Now for the reality check
We see this stuff all the time, and if we were consulted by the chairperson before this started our advice would have been:
- you are going to spend an almost unquantifiable amount of money to go all the way. The best we could give you as an estimate is a wide ranging ball park;
- if you win:
- lots, or all of that win, will be soaked up in legal costs, and
- you are going to get back (at best) only a proportion of what you have spent on us from your opponent;
- if you lose, you still pay our costs plus a proportion of your opponent’s costs;
- leaving aside the financial costs and uncertainty, Court proceedings are very stressful. They take a lot of time and the process can get bogged down in minutiae that cost more money. You are not in control of the process and you are going to have lots of sleepless nights;
- the opportunity costs of that can be enormous. What else could you be doing with the time you have that will otherwise be devoted to litigation?
- getting cross-examined is going to be incredibly stressful. Barristers are usually very smart and very well prepared
- you are never guaranteed an outcome in Court – because if you go on the stand you never know who the Judge will believe is more credible (which was very evident in this matter).
What has been spent? Both parties had senior and junior counsel and lawyers for a three-day hearing. A rule of thumb for barristers is that you should do two days of solid preparation for each day of potential hearing. And that is just the hearing. No doubt there were repeated skirmishes all the way though by the lawyers before the matter got to hearing.
We would be very surprised if the chairperson has not already spent what he ended up winning. If and when we see costs orders we will update you.
And, as always, there is mention of the tenant appealing the decision.
Use the 24-hour rule
When you get something that upsets you, sit on it for 24 hours. By all means, draft a response, but let it sit in drafts. Don’t respond immediately. In almost every circumstance, sitting on it for 24 hours will mean you send something far more considered, if at all.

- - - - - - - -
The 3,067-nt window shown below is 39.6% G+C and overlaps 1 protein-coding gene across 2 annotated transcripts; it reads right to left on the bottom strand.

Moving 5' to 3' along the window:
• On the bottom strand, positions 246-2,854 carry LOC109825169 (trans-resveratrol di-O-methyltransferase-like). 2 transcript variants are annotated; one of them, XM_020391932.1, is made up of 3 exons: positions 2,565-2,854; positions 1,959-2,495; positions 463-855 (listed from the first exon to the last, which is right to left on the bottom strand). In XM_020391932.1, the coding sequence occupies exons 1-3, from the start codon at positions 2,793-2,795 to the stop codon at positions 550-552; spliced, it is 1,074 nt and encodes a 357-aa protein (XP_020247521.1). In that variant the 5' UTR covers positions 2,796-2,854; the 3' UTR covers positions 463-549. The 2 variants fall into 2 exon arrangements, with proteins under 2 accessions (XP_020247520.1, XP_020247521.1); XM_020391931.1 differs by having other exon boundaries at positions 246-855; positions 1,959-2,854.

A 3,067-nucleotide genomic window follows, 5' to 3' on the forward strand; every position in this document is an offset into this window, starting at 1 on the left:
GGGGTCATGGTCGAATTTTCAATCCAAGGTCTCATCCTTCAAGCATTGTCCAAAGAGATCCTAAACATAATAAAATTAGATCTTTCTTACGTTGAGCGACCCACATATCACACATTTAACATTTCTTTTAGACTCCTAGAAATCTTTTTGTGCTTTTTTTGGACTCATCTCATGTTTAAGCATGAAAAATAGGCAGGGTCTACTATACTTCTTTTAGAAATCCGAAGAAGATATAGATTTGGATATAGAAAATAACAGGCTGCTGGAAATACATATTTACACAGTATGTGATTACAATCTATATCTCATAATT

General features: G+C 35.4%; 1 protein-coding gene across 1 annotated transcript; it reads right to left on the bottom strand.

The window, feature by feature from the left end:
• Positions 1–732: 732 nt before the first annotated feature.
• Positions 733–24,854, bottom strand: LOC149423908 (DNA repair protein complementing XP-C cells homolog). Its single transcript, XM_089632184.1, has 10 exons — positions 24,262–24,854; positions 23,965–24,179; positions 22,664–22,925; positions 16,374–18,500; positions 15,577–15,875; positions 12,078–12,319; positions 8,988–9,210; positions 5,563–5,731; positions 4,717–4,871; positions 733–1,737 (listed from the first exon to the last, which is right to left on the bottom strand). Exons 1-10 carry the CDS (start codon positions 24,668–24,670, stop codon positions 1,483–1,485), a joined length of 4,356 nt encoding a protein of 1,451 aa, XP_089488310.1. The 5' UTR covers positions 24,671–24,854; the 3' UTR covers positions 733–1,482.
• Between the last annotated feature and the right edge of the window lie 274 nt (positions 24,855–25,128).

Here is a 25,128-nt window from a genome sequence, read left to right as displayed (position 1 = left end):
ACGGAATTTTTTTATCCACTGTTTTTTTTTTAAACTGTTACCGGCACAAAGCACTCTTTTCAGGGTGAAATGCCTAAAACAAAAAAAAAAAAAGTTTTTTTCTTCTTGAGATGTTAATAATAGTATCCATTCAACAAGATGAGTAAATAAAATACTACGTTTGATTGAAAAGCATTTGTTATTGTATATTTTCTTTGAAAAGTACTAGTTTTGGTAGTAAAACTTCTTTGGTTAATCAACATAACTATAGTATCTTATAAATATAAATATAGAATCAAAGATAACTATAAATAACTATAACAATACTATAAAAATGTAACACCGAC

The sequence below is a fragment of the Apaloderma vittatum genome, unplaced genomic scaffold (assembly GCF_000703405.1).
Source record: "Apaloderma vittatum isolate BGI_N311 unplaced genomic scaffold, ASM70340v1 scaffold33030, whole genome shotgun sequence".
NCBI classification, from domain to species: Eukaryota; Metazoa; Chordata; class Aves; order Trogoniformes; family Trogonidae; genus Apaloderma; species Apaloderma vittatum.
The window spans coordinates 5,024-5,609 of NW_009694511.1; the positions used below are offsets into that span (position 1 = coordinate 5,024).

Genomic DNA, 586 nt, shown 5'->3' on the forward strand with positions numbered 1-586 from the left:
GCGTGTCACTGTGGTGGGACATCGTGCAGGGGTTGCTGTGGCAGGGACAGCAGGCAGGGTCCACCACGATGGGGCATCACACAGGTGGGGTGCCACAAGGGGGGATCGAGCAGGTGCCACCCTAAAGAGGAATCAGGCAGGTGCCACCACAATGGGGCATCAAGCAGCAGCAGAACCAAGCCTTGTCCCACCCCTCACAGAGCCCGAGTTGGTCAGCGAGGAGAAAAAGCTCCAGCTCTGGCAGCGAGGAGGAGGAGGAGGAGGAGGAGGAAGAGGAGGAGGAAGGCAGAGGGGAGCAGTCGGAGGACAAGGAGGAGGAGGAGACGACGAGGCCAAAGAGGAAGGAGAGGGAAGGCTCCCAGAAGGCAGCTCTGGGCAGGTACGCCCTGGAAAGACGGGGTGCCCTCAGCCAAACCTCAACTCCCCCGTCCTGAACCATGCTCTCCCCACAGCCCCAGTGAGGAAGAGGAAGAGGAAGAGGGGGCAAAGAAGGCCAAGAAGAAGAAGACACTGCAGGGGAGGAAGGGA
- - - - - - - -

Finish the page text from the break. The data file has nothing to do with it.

The tenant’s email here was sent the day after an email from the chairperson, but we would be interested in the time they were sent / received at the tenant’s end. Late night emails after a big work day are usually never good.
Frozen fans know what we mean. For those that don’t, Elsa famously sang, ‘Let it go’.
Does this stuff really matter? The tenant could have responded just to the chairperson (even if they did), with ‘thanks for the advice mate, but no.’ They didn’t need to go as far as they did.
The dreaded cc – and even worse the blind cc
They could have just engaged with the chairperson directly, as he had largely done with them. In one email the chairperson even asked:
‘But I see no point in copying it to all and sundry – unless you wish me to?’
In very general terms, defamation is largely making statements to others about someone else that are not true. If there was no one else copied in, there could have been no defamation.
What was the correct legal position anyway?
Can the body corporate make you lock your letterbox? Even more so, can your body corporate make you lock your doors or windows?
It appears that there was an application made by the body corporate with respect to this in the NCAT, which was resolved at mediation. Queensland is the only state that has a specific body (the Commissioner’s Office) which deals specifically with strata disputes.
Source: Hynes Legal